Napalm Death "Analysis Paralysis" (Century Media)
There's something evocative, something tender, something *about* trees, in this case the stark monochrome woodland painted on the sleeve of this 7" single by Danish artist Frode Sylthe. Yet the only other sleeve art we can find which echoes this theme are the rich forest adorning Ripcord's "Poetic Justice" LP, and Shirley Souter's tree and stump drawings on Razorcuts' "The World Keeps Turning" set ("The World Keeps Turning" remains, fact fans, the only song title shared by Razorcuts and Napalm Death, unless you count that early Razors' pre-Sad Kaleidoscope demo, "Cock-Rock Alienation"). This is an artistic oversight by, um, all other bands, surely ?
And there's something evocative, something tender, something *about* holding new Napalm Death vinyl in your hand. Gosh, the last time we bought an ND 7" was back in 1989, when a trip to the same singles rack in NW1 which had yielded any number of Sarah 45s (and would later yield "A Smile Took Over") delivered up their fairly legendary "Mentally Murdered" single, the one that took them to a new level (one we sometimes feel, great as they are, that they could never hope to replicate). And we can laugh about it now, but at the time we really thought that there was a chance of Napalm breaking the top 40 with it. That's the kind of magical happening you contemplate when you're young and overwhelmed by a wonderful record, and insulate yourself completely from the reality that this was one band who never had a prayer of appearing on Top of the Pops.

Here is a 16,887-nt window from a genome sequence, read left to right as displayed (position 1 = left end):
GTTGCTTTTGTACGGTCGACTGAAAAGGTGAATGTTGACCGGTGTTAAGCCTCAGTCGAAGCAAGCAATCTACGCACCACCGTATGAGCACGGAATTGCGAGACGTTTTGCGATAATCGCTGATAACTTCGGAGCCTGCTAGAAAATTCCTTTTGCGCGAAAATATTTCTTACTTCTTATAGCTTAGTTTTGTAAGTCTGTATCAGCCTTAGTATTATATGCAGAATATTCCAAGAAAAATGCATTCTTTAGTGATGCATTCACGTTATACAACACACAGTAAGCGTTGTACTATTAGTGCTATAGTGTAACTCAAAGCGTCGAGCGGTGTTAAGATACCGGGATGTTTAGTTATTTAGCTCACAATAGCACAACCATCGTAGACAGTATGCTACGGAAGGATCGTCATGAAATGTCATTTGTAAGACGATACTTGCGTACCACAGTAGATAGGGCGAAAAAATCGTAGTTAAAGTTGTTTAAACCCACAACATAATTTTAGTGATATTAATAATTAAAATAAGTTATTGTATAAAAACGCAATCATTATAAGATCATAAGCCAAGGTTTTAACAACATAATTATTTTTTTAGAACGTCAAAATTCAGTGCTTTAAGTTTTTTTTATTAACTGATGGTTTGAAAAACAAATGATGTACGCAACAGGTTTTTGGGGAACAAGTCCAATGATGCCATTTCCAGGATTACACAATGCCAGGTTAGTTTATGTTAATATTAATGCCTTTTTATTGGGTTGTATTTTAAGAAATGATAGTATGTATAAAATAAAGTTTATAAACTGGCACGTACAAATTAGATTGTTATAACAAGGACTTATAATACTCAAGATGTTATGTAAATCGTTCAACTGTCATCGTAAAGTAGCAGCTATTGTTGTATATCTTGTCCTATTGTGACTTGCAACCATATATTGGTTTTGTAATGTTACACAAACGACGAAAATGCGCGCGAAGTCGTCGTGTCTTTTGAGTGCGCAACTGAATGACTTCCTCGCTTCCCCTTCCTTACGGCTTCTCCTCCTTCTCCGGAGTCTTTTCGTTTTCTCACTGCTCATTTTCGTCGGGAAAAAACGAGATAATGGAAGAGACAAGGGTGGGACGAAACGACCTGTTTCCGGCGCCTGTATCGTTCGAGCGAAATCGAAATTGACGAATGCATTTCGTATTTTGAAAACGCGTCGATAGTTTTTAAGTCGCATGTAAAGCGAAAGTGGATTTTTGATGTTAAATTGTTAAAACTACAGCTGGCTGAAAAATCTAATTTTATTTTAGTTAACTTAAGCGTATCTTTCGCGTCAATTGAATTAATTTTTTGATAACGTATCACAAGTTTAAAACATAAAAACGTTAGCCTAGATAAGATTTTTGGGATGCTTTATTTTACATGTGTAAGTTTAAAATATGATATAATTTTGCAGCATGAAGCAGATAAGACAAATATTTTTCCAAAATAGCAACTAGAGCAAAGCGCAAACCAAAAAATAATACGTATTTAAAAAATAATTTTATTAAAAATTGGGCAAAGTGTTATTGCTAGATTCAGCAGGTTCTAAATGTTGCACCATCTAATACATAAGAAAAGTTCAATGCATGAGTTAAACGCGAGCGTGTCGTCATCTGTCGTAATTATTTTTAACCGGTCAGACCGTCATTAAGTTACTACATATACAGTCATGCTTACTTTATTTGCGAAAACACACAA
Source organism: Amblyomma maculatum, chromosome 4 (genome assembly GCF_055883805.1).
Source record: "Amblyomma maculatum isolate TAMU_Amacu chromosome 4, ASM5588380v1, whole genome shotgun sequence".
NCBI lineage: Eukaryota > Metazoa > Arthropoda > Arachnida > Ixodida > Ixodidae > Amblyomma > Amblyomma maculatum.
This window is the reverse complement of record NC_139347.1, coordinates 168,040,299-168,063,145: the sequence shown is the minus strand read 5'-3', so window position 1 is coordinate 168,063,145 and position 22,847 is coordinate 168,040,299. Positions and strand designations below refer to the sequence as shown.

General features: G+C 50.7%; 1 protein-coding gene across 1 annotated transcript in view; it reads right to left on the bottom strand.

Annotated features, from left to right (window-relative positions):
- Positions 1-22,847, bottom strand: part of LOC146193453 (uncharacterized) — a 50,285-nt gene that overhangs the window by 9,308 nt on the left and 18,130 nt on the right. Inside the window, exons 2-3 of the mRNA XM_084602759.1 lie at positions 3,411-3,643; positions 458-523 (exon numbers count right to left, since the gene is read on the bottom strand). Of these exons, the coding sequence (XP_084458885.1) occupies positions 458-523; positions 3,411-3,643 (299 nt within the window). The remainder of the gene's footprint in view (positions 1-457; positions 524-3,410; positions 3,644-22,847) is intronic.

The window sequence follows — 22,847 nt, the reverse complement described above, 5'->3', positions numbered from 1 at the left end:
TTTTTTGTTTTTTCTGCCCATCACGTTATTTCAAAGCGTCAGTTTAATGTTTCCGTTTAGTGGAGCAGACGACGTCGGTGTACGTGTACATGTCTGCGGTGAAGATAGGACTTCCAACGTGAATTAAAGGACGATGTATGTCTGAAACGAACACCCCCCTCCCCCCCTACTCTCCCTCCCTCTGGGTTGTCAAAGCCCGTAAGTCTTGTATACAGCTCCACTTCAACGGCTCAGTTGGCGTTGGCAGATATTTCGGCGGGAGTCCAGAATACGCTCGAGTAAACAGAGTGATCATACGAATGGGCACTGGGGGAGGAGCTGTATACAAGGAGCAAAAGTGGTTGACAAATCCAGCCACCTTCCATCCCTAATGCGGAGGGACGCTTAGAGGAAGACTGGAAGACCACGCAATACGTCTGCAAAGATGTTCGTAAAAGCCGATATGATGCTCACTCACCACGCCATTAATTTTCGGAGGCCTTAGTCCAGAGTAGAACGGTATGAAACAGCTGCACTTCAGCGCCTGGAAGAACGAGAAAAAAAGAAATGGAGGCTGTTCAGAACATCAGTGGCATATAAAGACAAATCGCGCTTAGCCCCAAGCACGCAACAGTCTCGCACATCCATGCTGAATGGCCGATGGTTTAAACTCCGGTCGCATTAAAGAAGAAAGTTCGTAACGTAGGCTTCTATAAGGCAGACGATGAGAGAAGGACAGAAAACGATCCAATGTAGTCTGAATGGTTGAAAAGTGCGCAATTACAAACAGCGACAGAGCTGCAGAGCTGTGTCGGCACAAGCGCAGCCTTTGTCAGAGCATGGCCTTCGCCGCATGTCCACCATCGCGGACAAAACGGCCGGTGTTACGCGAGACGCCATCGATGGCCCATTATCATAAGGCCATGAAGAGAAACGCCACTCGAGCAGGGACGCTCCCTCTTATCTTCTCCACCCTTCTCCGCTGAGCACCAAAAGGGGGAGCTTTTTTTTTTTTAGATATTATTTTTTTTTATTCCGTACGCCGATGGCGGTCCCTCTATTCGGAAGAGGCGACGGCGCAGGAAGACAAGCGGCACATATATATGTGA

"Analysis Paralysis" grabs you immediately with raw, rough n' ready descending chords. Danny Herrera's drums roll in with verve after four bars, ushering in a firestarting guitar riff from Mitch Harris before Barney Greenway hurls himself into the first verse: "if you're looking for the guilty ones", he growls, "we only need to look in the mirror" and with a smile as wide as the Thames Estuary you *know* that Napalm are BACK. Again. The four of them then propel a blistering, sprinting attack of traditional-ish grindcore that never relents over the course of its 3 1/2 minutes. So - just to be clear - there's no sign of Barney's recently stated influences of My Bloody Valentine and Joy Division, nor alas Shane's alleged longtime fondness for the Darling Buds. Closer to reality, nor is there any in-vogue mathgrind noodling or any concession to clean-lines metal production: Russ Russell, at the helm once again, keeps the guitars neatly fuzzy and Barney's vocal nicely frothing.
And the song is about a subject dear to our hearts, which is how - especially in the internet age - too many of us refuse to engage with critical debate. We don't need to apply critical thinking or supply evidence for our point of view: we can just hide behind our beliefs, however ill-informed, and in all probability harness plenty of "support" for them via a few minutes' concerted googling. Whatever your prejudice, there'll be a way to bolster it, so everything becomes polarised, context is dismissed, nuance is dead in the water and plenty of the correct answers in life (those that begin... "well, it's a little bit more complicated than that...") are sidelined. As an earlier incarnation of Napalm had it, you're "Blind To The Truth". Barney is as angry about all this as you might expect, braying - and this is where the trees come in, if you wondered - "will we ever see the wood for the trees / hating the truth, denying the hope / it might make us better men". And when he sings about "screaming at the wall", the Minor Threat reference can be no coincidence: as a big old-school hardcore fan we're sure that Barney was once down with them, too.
So, what more can we say, after listen after listen after listen ? It's plane to see that this is an absolute beech of a record. And that's no oak.